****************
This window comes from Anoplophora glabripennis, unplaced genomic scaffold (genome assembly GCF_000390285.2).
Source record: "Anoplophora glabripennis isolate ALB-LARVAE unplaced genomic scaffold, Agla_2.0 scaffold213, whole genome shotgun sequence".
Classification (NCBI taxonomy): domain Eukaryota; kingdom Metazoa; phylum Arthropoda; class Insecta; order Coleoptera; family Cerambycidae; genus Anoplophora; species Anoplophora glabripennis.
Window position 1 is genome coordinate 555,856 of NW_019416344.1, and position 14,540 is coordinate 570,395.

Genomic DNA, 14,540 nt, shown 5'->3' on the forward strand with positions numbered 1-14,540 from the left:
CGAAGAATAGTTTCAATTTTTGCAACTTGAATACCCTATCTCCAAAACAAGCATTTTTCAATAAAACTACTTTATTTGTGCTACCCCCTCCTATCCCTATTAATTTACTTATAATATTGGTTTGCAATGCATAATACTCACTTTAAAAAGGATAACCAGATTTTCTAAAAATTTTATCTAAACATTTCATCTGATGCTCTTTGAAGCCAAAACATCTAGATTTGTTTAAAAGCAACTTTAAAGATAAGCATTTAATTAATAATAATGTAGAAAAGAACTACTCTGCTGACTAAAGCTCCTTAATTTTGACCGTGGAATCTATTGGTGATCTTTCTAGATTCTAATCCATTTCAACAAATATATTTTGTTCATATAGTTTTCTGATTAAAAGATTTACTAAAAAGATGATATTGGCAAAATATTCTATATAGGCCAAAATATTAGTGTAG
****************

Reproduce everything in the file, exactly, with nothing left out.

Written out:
This window comes from Anoplophora glabripennis, unplaced genomic scaffold (genome assembly GCF_000390285.2).
Source record: "Anoplophora glabripennis isolate ALB-LARVAE unplaced genomic scaffold, Agla_2.0 scaffold213, whole genome shotgun sequence".
Classification (NCBI taxonomy): domain Eukaryota; kingdom Metazoa; phylum Arthropoda; class Insecta; order Coleoptera; family Cerambycidae; genus Anoplophora; species Anoplophora glabripennis.
Window position 1 is genome coordinate 555,856 of NW_019416344.1, and position 14,540 is coordinate 570,395.

Genomic DNA, 14,540 nt, shown 5'->3' on the forward strand with positions numbered 1-14,540 from the left:
CGAAGAATAGTTTCAATTTTTGCAACTTGAATACCCTATCTCCAAAACAAGCATTTTTCAATAAAACTACTTTATTTGTGCTACCCCCTCCTATCCCTATTAATTTACTTATAATATTGGTTTGCAATGCATAATACTCACTTTAAAAAGGATAACCAGATTTTCTAAAAATTTTATCTAAACATTTCATCTGATGCTCTTTGAAGCCAAAACATCTAGATTTGTTTAAAAGCAACTTTAAAGATAAGCATTTAATTAATAATAATGTAGAAAAGAACTACTCTGCTGACTAAAGCTCCTTAATTTTGACCGTGGAATCTATTGGTGATCTTTCTAGATTCTAATCCATTTCAACAAATATATTTTGTTCATATAGTTTTCTGATTAAAAGATTTACTAAAAAGATGATATTGGCAAAATATTCTATATAGGCCAAAATATTAGTGTAG